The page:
In addition, UCC is working with the Irish Human Rights and Equality Commission with regard to Section 42 of the Irish Human Rights and Equality Commission Act of 2014.
It places a legal duty on public sector organisations to have regard to the need to eliminate discrimination, promote equality, and protect human rights, in their daily work. It requires public bodies to take proactive steps to address the equality and human rights issues that affect the people who use their services, people affected by their policies and people employed in the organisation which is exactly what UCC is doing.
“Effectively the Act means we, as a society, will be moving from an ethos of ‘let’s do no harm’ to one of ‘let’s do better.’ We’ll be taking a proactive stance in terms of equality for all which is crucial in the development of our society,” says Karl Kitching.
University College Cork has been designated University of Sanctuary status. Karl Kitching, Director of Equality, Diversity and Inclusion, discusses what the status means, his role and UCC's new scholarship scheme. #UCCOurCampus pic.twitter.com/Kr2Utz5OxA— UCC Ireland (@UCC) January 19, 2018
With the new Equality, Diversity and Inclusion Unit set to be launched on March 6th – as part of Equality week – Karl is keen to hit the ground running.
He tells me: “The Unit will reach across all areas of the University and feed into the Student Experience offices such as UCC PLUS+, the Disability Support Service and more. It’s important that equality is not seen as a discrete thing – that it’s across all facets of the University. My job will be to coordinate that vision and, with the help of others, make it happen.”
So why is this unit and the need to be proactive, in terms of promoting equality and diversity, needed?
“Well obviously, there’s the moral and social justice case but it’s also good for the University. We have a very diverse student body, both in terms of minority ethnic students who are Irish and also International students who may, or may not, be staying in Ireland for a prolonged basis and we need a diverse staff to cater for them. Also you need diversity in terms of ideas. Studies show that more diverse research teams tend to generate higher-ranked publications and, of course, this creates advantages for Universities which embrace and promote the message of equality. A proactive approach helps to create and innovate and that can only be a good thing for everyone,” explains Karl Kitching – himself originally from the far-off lands of County Mayo.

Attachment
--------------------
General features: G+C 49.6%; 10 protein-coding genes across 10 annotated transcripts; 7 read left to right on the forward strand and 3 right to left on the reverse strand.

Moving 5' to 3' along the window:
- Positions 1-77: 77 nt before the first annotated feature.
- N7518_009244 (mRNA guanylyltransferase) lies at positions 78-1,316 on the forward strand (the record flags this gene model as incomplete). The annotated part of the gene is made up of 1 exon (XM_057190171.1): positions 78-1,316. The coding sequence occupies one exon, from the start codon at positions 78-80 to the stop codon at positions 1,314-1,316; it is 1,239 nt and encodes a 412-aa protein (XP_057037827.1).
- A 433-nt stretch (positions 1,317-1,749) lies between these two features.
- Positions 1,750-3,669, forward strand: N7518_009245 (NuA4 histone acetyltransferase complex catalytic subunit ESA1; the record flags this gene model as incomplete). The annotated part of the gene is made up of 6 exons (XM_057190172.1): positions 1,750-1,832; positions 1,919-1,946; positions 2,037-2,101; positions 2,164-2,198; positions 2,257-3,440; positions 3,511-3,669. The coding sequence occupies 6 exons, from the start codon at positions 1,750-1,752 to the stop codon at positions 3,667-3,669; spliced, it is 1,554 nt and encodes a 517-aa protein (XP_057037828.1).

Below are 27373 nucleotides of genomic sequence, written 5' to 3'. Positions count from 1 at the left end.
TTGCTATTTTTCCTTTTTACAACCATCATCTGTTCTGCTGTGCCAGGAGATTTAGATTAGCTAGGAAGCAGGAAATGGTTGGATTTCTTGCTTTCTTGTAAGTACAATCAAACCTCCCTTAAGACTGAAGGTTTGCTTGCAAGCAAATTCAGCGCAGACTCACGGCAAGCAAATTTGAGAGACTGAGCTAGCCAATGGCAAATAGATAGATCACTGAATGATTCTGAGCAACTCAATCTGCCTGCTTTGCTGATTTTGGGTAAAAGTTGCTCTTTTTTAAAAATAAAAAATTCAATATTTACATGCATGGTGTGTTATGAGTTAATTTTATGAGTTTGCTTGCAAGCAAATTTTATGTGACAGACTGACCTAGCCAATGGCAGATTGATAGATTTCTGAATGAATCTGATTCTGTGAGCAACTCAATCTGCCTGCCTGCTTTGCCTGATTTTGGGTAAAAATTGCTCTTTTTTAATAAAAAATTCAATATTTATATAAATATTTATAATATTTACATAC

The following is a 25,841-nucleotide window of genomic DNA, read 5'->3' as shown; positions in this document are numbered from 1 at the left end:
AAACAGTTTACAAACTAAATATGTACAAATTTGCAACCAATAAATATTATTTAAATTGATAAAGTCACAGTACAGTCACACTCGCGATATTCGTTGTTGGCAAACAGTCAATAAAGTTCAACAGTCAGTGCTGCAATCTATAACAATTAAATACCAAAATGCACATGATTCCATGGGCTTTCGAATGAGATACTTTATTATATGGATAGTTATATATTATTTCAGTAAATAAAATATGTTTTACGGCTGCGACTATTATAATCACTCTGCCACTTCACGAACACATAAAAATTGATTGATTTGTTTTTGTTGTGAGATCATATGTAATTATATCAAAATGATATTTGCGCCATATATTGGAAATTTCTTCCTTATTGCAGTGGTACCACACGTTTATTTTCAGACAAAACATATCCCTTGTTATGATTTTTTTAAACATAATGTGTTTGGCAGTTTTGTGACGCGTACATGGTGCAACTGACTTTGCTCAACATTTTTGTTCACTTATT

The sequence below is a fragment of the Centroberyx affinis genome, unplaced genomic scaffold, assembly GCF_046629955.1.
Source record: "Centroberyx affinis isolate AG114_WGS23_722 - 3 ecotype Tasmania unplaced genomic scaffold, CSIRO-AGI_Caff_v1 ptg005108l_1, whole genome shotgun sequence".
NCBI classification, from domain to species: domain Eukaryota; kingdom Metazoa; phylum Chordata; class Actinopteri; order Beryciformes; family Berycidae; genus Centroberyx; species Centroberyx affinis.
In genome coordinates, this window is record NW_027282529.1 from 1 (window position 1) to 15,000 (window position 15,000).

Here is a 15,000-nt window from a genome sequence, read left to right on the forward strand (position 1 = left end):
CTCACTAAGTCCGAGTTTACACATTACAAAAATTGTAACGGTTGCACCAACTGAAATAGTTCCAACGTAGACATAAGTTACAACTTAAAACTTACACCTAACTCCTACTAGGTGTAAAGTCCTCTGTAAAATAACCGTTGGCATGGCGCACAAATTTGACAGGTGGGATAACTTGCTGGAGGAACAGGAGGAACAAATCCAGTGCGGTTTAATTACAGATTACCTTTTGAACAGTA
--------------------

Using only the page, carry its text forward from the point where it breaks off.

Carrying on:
And while UCC has been successful in the annual Athena Swan Awards (which recognises best practice towards the advancement of gender equality, representation, progression, and success for all) the plan is that each department will take home three awards annually in the years ahead.
It’s clearly a busy time for the lecturer seconded to Direct the EDI Unit, who believes passionately in the power of enablement, support and education– and he wouldn’t have it any other way.
From February 5 to 9, UCC will host Refugee Week during which the film 'Sorry I Drowned' by Studio Kawakeb and Médecins Sans Frontières (MSF), will be screened in the Glucksman Gallery.
And on February 6, Alison Phipps, Professor of Languages and Intercultural Studies and UNESCO Chair in Refugee Integration through Languages and the Arts at Glasgow University, will present her keynote lecture titled ‘What is Refuge, Who Decides and How?’
On the Wednesday UCC President Patrick O'Shea will launch a foyer Exhibition of 'Blueprint' film and artworks by young refugees and asylum seekers. Sam Taylor, Director of MSF in Ireland, will hold a public discussion on the Thursday of that week on the film ‘Sorry I Drowned’.
For Dr Kitching, weeks such as this continue to raise awareness amongst the student and academic body about the need to show leadership when it comes to caring for, assisting, understanding and standing with those who arrive in our country seeking shelter, protection and a better life for themselves and their families.
In January of 2017 the UCC STAR Society was born. STAR, or Student Action for Refugees, is a United Kingdom-based charity, but this is the first such University group on this side of the Irish Sea. They too were vocal in calling for University of Sanctuary status for UCC.
“We’re at an important moment in Irish society now. Ireland has been through a lot in recent years but people coming here seeking asylum or refuge have been through an awful lot more – we need to show leadership as a country but also through our public institutions,” explains Karl.
He continues: “You know we’ve had 18 years of Direct Provision and very little has changed in that time. We can’t be complacent about the need to struggle for equality for race and ethnicity and in our efforts with the University of Sanctuary Scholarships I believe we’re leading from the front – just as UCC has always done.”
Remember “Who learns here belongs here”.
For media queries, contact Lynne Nolan, Media & PR Officer, UCC: 089 233 1066.